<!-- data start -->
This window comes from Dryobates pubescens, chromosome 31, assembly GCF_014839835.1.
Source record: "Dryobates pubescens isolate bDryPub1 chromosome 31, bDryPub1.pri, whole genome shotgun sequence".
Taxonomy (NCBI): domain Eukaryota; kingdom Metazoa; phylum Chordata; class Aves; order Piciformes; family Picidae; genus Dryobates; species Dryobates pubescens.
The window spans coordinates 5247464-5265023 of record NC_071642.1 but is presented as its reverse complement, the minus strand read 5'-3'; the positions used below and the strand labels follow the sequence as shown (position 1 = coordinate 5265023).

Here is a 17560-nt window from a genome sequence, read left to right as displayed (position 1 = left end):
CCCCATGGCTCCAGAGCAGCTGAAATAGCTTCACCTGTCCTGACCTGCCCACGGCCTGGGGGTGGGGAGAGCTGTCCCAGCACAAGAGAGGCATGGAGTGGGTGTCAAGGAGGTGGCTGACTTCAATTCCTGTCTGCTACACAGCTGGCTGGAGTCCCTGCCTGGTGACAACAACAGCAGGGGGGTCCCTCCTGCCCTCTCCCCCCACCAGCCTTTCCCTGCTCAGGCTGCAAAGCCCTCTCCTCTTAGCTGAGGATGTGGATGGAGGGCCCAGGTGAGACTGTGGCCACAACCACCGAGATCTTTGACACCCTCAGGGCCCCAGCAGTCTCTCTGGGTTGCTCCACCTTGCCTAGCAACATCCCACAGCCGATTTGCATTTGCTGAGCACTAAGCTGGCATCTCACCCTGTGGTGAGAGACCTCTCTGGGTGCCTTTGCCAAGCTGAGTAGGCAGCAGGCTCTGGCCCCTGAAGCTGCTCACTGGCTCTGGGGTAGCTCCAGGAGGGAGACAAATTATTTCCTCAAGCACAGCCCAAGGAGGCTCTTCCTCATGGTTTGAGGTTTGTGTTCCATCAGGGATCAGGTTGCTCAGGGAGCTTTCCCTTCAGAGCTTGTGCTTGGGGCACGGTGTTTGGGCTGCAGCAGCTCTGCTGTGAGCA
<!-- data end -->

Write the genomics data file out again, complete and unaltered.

This window comes from Dryobates pubescens, chromosome 31, assembly GCF_014839835.1.
Source record: "Dryobates pubescens isolate bDryPub1 chromosome 31, bDryPub1.pri, whole genome shotgun sequence".
Taxonomy (NCBI): domain Eukaryota; kingdom Metazoa; phylum Chordata; class Aves; order Piciformes; family Picidae; genus Dryobates; species Dryobates pubescens.
The window spans coordinates 5247464-5265023 of record NC_071642.1 but is presented as its reverse complement, the minus strand read 5'-3'; the positions used below and the strand labels follow the sequence as shown (position 1 = coordinate 5265023).

Here is a 17560-nt window from a genome sequence, read left to right as displayed (position 1 = left end):
CCCCATGGCTCCAGAGCAGCTGAAATAGCTTCACCTGTCCTGACCTGCCCACGGCCTGGGGGTGGGGAGAGCTGTCCCAGCACAAGAGAGGCATGGAGTGGGTGTCAAGGAGGTGGCTGACTTCAATTCCTGTCTGCTACACAGCTGGCTGGAGTCCCTGCCTGGTGACAACAACAGCAGGGGGGTCCCTCCTGCCCTCTCCCCCCACCAGCCTTTCCCTGCTCAGGCTGCAAAGCCCTCTCCTCTTAGCTGAGGATGTGGATGGAGGGCCCAGGTGAGACTGTGGCCACAACCACCGAGATCTTTGACACCCTCAGGGCCCCAGCAGTCTCTCTGGGTTGCTCCACCTTGCCTAGCAACATCCCACAGCCGATTTGCATTTGCTGAGCACTAAGCTGGCATCTCACCCTGTGGTGAGAGACCTCTCTGGGTGCCTTTGCCAAGCTGAGTAGGCAGCAGGCTCTGGCCCCTGAAGCTGCTCACTGGCTCTGGGGTAGCTCCAGGAGGGAGACAAATTATTTCCTCAAGCACAGCCCAAGGAGGCTCTTCCTCATGGTTTGAGGTTTGTGTTCCATCAGGGATCAGGTTGCTCAGGGAGCTTTCCCTTCAGAGCTTGTGCTTGGGGCACGGTGTTTGGGCTGCAGCAGCTCTGCTGTGAGCA